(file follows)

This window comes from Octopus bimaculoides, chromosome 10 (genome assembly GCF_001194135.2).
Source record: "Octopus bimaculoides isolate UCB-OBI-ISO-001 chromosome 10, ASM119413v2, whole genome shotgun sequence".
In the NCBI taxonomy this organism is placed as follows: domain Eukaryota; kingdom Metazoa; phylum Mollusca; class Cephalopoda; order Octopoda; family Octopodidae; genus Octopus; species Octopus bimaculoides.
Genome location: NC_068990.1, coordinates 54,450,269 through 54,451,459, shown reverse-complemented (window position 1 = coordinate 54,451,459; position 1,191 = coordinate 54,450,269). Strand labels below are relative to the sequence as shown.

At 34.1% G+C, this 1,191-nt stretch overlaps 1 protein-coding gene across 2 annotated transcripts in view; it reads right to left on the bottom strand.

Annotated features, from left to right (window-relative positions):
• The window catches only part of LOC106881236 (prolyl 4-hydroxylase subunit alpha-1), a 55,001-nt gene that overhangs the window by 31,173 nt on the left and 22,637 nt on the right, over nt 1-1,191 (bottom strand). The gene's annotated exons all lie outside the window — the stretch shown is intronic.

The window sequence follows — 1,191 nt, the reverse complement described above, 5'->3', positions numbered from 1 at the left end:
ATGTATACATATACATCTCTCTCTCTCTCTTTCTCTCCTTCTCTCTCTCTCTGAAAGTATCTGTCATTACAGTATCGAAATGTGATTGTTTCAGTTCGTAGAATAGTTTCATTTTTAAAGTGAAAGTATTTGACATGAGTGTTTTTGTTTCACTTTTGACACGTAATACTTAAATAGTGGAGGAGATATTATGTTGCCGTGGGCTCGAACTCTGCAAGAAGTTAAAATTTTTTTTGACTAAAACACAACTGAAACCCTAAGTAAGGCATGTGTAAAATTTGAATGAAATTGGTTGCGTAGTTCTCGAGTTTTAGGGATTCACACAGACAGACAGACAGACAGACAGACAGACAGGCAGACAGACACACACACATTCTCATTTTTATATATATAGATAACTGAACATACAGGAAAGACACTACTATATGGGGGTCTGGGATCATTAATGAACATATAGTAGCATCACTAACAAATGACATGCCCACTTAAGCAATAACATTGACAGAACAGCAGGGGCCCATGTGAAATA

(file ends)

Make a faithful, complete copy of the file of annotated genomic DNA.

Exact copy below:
This window comes from Octopus bimaculoides, chromosome 10 (genome assembly GCF_001194135.2).
Source record: "Octopus bimaculoides isolate UCB-OBI-ISO-001 chromosome 10, ASM119413v2, whole genome shotgun sequence".
In the NCBI taxonomy this organism is placed as follows: domain Eukaryota; kingdom Metazoa; phylum Mollusca; class Cephalopoda; order Octopoda; family Octopodidae; genus Octopus; species Octopus bimaculoides.
Genome location: NC_068990.1, coordinates 54,450,269 through 54,451,459, shown reverse-complemented (window position 1 = coordinate 54,451,459; position 1,191 = coordinate 54,450,269). Strand labels below are relative to the sequence as shown.

At 34.1% G+C, this 1,191-nt stretch overlaps 1 protein-coding gene across 2 annotated transcripts in view; it reads right to left on the bottom strand.

Annotated features, from left to right (window-relative positions):
• The window catches only part of LOC106881236 (prolyl 4-hydroxylase subunit alpha-1), a 55,001-nt gene that overhangs the window by 31,173 nt on the left and 22,637 nt on the right, over nt 1-1,191 (bottom strand). The gene's annotated exons all lie outside the window — the stretch shown is intronic.

The window sequence follows — 1,191 nt, the reverse complement described above, 5'->3', positions numbered from 1 at the left end:
ATGTATACATATACATCTCTCTCTCTCTCTTTCTCTCCTTCTCTCTCTCTCTGAAAGTATCTGTCATTACAGTATCGAAATGTGATTGTTTCAGTTCGTAGAATAGTTTCATTTTTAAAGTGAAAGTATTTGACATGAGTGTTTTTGTTTCACTTTTGACACGTAATACTTAAATAGTGGAGGAGATATTATGTTGCCGTGGGCTCGAACTCTGCAAGAAGTTAAAATTTTTTTTGACTAAAACACAACTGAAACCCTAAGTAAGGCATGTGTAAAATTTGAATGAAATTGGTTGCGTAGTTCTCGAGTTTTAGGGATTCACACAGACAGACAGACAGACAGACAGACAGACAGGCAGACAGACACACACACATTCTCATTTTTATATATATAGATAACTGAACATACAGGAAAGACACTACTATATGGGGGTCTGGGATCATTAATGAACATATAGTAGCATCACTAACAAATGACATGCCCACTTAAGCAATAACATTGACAGAACAGCAGGGGCCCATGTGAAATA